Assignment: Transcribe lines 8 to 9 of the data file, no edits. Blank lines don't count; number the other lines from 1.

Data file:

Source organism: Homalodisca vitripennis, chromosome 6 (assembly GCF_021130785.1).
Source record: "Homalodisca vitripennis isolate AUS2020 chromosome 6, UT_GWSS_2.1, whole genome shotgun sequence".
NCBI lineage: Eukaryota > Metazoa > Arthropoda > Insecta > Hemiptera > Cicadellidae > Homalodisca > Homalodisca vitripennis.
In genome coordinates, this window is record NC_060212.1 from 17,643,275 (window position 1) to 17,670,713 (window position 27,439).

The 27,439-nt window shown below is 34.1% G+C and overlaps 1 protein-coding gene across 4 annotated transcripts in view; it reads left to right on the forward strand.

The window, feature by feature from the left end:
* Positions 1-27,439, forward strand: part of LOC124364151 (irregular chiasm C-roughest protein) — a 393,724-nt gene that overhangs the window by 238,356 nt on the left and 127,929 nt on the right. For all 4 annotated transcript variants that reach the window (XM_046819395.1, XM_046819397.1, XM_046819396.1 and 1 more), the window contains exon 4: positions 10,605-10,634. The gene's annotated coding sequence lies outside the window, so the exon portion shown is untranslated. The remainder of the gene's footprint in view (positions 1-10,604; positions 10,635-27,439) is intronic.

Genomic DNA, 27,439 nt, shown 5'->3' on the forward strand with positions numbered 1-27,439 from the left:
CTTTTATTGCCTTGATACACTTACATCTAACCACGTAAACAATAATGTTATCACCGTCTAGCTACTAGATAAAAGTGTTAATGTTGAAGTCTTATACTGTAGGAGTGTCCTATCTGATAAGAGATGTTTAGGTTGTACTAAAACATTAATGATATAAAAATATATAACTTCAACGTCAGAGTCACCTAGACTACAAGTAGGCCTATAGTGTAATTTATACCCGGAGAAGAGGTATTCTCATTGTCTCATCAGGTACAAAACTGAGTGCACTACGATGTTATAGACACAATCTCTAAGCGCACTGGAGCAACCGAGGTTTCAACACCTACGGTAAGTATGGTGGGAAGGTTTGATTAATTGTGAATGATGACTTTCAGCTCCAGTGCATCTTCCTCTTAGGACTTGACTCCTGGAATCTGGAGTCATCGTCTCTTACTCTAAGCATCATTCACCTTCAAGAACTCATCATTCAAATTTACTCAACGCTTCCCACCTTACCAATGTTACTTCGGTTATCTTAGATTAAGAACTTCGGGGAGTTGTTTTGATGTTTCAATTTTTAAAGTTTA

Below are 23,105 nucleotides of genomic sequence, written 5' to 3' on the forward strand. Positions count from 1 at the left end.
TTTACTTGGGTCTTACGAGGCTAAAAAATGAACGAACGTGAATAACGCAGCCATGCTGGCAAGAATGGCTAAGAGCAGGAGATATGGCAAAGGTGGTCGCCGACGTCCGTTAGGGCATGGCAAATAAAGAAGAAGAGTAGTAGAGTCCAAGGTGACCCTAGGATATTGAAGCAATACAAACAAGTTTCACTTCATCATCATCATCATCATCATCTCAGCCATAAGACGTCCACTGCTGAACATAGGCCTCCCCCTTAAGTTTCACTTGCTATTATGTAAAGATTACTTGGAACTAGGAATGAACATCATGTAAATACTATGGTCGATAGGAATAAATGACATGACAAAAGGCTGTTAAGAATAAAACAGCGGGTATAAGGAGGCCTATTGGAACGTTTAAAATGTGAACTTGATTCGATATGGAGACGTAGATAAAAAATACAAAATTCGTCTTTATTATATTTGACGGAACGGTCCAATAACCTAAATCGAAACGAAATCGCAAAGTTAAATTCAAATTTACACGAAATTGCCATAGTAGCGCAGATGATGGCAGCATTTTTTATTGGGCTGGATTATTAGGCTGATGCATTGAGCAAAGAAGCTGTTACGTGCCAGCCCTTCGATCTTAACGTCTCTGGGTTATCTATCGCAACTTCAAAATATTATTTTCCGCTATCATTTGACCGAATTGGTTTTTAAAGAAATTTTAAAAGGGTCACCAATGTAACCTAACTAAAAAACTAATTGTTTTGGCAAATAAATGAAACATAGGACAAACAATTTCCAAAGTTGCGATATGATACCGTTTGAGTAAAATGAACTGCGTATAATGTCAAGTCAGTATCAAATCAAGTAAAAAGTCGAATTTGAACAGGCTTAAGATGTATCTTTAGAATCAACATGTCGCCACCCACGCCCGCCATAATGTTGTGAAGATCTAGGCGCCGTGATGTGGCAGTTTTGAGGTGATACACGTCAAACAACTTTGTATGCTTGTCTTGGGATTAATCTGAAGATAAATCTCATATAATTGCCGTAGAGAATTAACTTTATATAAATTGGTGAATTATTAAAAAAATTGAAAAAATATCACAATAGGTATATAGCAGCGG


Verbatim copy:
Genomic DNA, 27,439 nt, shown 5'->3' on the forward strand with positions numbered 1-27,439 from the left:
CTTTTATTGCCTTGATACACTTACATCTAACCACGTAAACAATAATGTTATCACCGTCTAGCTACTAGATAAAAGTGTTAATGTTGAAGTCTTATACTGTAGGAGTGTCCTATCTGATAAGAGATGTTTAGGTTGTACTAAAACATTAATGATATAAAAATATATAACTTCAACGTCAGAGTCACCTAGACTACAAGTAGGCCTATAGTGTAATTTATACCCGGAGAAGAGGTATTCTCATTGTCTCATCAGGTACAAAACTGAGTGCACTACGATGTTATAGACACAATCTCTAAGCGCACTGGAGCAACCGAGGTTTCAACACCTACGGTAAGTATGGTGGGAAGGTTTGATTAATTGTGAATGATGACTTTCAGCTCCAGTGCATCTTCCTCTTAGGACTTGACTCCTGGAATCTGGAGTCATCGTCTCTTACTCTAAGCATCATTCACCTTCAAGAACTCATCATTCAAATTTACTCAACGCTTCCCACCTTACCAATGTTACTTCGGTTATCTTAGATTAAGAACTTCGGGGAGTTGTTTTGATGTTTCAATTTTTAAAGTTTA